Colon cancer –
diagnosis and treatment
Colon cancer: What is it?
Cancer generally refers to malignant neoplasms caused by the degeneration of the body's own cells. Cancer cells are characterised by an altered cell structure, growing into surrounding tissue and the capacity to metastasise (metastases).
Colon cancer, i.e. cancers of the colon (colon carcinoma) and rectum (rectal carcinoma) rank among most common cancers in Europe. Cancer in other parts of the intestine is relatively rare.
Colon cancer: Development
Colon cancer normally develops from benign intestinal polyps. The degeneration of the benign intestinal polyp (adenoma) to the malignant cancer (carcinoma) is a process which can extend over approx. 5-10 years (adenoma-carcinoma sequence). The degeneration is based on many consecutive changes (mutations) to genes in the cells of the mucosal membrane of the intestinal wall. These ultimately lead to the loss of the mechanisms which curb the uncontrolled growth of the cells, allowing them to divide unhindered and spread as cancer cells. The risk increases with age and most colon cancer patients are over 50 years of age. With regard to inherited genetic changes, the cancer can also develop at a young age. If colon cancer develops frequently in a family, it is reasonable to be particularly prudent.
Other factors that change genes and could advance the development of cancer include tobacco smoke, excessive alcohol consumption, excess weight, poor nutrition and unhealthy lifestyles.
Colon cancer: Symptoms
A beginning colon cancer causes little or no medical complaints. As things continue, changes in usual bowel movements (changes between constipation and diarrhoea, changes to stool consistency, colour, smell or increased stool urgency) or blood in the stool can be the first complaints. Further warning signs are sudden loss of energy, weight loss, night sweats and fever.
Colon cancer: Diagnosis
The chances of recovery for colon cancer are better the earlier it is detected and treated. Colon cancer can be almost completed prevented or cured through regular precautionary examinations. On reaching the age of 50, these precautionary examinations are strongly recommended, even earlier in case of known colon cancer in the family.
In case of abnormal findings, a colonoscopy is performed in conjunction with the collection of a tissue sample. Only then can colon cancer be proven with certainty. Further examinations, such as computer tomography (CT), magnetic resonance tomography (MRT), ultrasound (sonography) blood tests, including tumour markers (CEA) and positron emission tomography (PET) can be used to determine the stage of the disease and the risk assessment for a surgical procedure.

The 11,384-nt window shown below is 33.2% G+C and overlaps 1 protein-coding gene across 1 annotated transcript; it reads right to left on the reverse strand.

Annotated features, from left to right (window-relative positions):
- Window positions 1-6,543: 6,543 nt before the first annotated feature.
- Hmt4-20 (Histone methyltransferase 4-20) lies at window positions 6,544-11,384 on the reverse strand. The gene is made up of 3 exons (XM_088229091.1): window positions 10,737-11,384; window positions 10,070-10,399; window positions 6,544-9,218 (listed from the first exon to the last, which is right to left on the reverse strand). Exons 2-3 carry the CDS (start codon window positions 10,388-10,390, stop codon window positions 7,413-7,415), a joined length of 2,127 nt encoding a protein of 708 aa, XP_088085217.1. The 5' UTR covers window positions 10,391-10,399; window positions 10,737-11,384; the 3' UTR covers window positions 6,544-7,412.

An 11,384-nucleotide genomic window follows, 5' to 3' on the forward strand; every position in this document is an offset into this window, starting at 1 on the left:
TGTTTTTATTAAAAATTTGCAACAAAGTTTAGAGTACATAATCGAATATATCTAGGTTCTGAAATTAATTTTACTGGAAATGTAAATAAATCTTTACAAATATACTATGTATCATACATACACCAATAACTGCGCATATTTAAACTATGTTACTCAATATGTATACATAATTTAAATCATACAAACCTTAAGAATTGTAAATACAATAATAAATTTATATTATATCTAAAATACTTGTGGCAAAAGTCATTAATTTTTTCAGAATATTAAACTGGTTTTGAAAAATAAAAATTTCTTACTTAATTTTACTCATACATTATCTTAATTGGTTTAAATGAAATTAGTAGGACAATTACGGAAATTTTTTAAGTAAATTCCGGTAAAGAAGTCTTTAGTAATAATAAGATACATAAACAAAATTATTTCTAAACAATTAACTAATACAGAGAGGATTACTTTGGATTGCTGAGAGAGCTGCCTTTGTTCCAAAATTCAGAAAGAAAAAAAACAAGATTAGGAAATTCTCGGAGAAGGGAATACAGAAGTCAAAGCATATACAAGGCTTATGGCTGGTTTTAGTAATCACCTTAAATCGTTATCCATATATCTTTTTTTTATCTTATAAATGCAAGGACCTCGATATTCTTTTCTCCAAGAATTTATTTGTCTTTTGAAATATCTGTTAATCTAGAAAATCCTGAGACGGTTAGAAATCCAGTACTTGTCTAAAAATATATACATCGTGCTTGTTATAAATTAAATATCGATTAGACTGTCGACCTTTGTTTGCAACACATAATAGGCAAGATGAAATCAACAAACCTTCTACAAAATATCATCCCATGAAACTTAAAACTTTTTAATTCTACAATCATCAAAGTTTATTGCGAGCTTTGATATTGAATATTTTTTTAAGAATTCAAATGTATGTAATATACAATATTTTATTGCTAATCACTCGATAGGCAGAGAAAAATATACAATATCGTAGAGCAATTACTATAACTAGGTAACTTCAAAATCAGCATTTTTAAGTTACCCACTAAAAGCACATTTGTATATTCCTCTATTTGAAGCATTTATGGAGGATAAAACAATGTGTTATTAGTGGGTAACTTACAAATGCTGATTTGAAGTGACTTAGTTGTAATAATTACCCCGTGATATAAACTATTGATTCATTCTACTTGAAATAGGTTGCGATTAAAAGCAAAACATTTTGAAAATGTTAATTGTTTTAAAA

Colon cancer: Therapy
In the centre for treating colon cancer, the surgical removal of the tumour is the only chance for a complete cure. If it is colon cancer (colorectal cancer), then surgery will take place as soon as possible after diagnosis. A patient can only be cured if the tumour is completely removed. In order to ensure that this is the case, the removed tumour will be assessed and further examined by a pathologist after the operation. The pathologist examines the tumour, checks both the surgical margins of the specimen and the removed lymph nodes. Depending on the result, additional chemotherapy may then be necessary.
In case of a rectal carcinoma (cancer of the rectum), the exact size and penetration depth of the tumour must first be determined after diagnosis. Whilst immediate surgical removal is recommended for smaller tumours, pre-treatment with chemo and radiation therapy (or simply radiation therapy) is carried out to reduce the size of the tumour for large tumours. This simplifies the operation and minimises the risk of the tumour recurring after the operation. Whether or not additional chemotherapy is required after the operation depends on the findings.
You can obtain more detailed information on the detection and treatment of colon cancer from our telephone info-line or by email. All contact details can be found on our Contact page.